"Old age has drawn you into dream.
You are mad."
The publisher pretended to take offence.
"Correction, sir, I am not old!
You are most unmannerly for a sheep..."
After dinner, Valentine willingly enjoined
the discourse towards the meaning of love, pulling at
the strings that laced them together. To impress Julia,
Speed gave his opinion and trusted that she would interpret
"I think love is a heavenly power
carried by a stranger."
"Is that what you learned in your
universities? Boy, you have the poets' cowardice when
"Then what is love?"
"Love is a ripe, worthless word...
and friendship is but a mutual vexation."
"You are both wrong. Love is a
silent villain," Julia delivered a whisper to them,
with a coy, dangerous wink at Speed, "journeying
to newer crimes."
Although pleased, Speed had no reply
to these, her first words of the day. Brow knit with wrath,
Valentine plotted revenge. In a quick salute, the publisher
brought up his glass and spoke with a counterfeit mirth
both peremptory and hateful, "To our threefold doom..."
He left and was soon asleep aboard the other car.
With Valentine away and lustily forgotten,
longing chafed their heart-strings. Speed chased Julia
to his bed chamber, where a hungry touch waxed into excess.
Her white went wild and Speed was unrivalled until morn,
when Valentine knocked with an imperious hand and said,
"Good morning, deceitful lovers." His voice
punished their forgetfulness and revenged their mutual
favours. In a fury, the train cleft the root of a mountain.
The engine tried to scale the tower, a nameless mount
anchoring the world. The high stone steeple fostered its
own winter, lightly pinched with ice the colour of teeth.
Crusts of snow crept over the shadowy forest, which wound
in ink garlands over the rocks.
For some reason neither enraged nor
humbled by the circumstance, Valentine had the smile of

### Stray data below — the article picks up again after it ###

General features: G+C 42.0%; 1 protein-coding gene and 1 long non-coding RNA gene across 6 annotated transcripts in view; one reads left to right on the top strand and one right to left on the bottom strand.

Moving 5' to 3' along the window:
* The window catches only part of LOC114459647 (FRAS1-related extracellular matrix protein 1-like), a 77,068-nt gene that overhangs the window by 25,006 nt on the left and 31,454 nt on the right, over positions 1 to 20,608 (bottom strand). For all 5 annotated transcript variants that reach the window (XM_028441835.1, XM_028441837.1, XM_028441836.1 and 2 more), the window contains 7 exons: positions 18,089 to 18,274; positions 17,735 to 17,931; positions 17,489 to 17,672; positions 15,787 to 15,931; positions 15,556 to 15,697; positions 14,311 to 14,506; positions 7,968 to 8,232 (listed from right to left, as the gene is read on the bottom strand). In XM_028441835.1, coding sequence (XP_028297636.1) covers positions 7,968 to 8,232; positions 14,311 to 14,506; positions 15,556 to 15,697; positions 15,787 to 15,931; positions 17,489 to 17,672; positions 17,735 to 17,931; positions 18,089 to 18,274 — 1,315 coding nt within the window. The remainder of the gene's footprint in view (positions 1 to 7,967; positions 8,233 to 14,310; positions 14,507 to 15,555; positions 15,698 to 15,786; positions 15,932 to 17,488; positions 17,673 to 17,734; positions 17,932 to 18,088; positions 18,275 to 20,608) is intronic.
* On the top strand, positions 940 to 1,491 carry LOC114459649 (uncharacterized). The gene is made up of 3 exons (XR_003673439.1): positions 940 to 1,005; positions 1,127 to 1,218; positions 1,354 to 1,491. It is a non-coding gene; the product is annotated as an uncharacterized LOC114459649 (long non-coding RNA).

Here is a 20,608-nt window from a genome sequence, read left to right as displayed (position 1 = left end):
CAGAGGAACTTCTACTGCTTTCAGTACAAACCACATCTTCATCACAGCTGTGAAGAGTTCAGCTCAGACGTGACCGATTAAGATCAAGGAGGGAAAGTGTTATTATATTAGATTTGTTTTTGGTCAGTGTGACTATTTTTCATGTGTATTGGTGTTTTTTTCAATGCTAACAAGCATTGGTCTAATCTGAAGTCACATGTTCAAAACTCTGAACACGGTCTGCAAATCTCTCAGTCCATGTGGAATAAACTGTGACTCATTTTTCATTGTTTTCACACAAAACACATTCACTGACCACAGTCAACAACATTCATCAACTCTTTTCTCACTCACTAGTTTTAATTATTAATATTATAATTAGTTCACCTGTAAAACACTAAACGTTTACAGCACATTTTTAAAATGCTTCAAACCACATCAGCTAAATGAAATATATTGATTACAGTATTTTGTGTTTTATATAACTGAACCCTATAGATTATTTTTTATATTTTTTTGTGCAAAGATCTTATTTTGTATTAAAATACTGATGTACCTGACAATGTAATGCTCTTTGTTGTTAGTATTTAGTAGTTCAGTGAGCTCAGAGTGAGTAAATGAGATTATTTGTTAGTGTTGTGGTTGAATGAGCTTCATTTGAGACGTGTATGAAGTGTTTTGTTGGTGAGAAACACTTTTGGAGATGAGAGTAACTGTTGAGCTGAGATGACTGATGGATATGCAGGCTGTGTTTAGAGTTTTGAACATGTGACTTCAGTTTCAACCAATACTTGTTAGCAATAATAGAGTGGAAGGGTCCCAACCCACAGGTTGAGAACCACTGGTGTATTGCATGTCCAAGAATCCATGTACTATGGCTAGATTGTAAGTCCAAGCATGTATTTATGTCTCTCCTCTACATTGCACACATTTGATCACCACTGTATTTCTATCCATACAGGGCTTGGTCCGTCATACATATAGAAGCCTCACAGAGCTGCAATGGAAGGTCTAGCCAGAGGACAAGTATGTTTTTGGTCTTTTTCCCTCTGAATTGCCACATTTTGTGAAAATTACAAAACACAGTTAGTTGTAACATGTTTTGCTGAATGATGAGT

a hangman when the lovers came to the table. Reading the
paper, he spoke with no apparent jealousy, "What
is wrong, Speed? You look ill enough to heave up your
soul! Where is your love, your 'heavenly power', now?
Lost in the infancy of guilt?"
Speed composed himself before he spoke,
"Although you repulse me, Valentine, I intended no
ingratitude to you. Who can quell the onset of such passionate
affairs? It may have been wrongful, but I feel somewhat
blessed, as if it were destined to take place. These are
no random knots in my heart! I think we love each other."
Julia said nothing to this and paid no mind to either
"Is this a confession, boy? Save
such a conceit for your truant god. I should tutor you
in a lesson in power..."
"You always speak as if I were
a Christian, Valentine, but I am not. I do not believe..."
"Yet you have recourse to words
like 'blessed' and 'destined', employed in every Christian
anthem! You are like a linguist that does not believe
in the tongue! Like most trusting fools, you are the perfect
Christian, ignorant that you employ its practices and
adore its spirit. Your faith is a general one and thus
all the more dangerous."
"I may claim these faults, but
they seem unworthy of the penitence you have resolved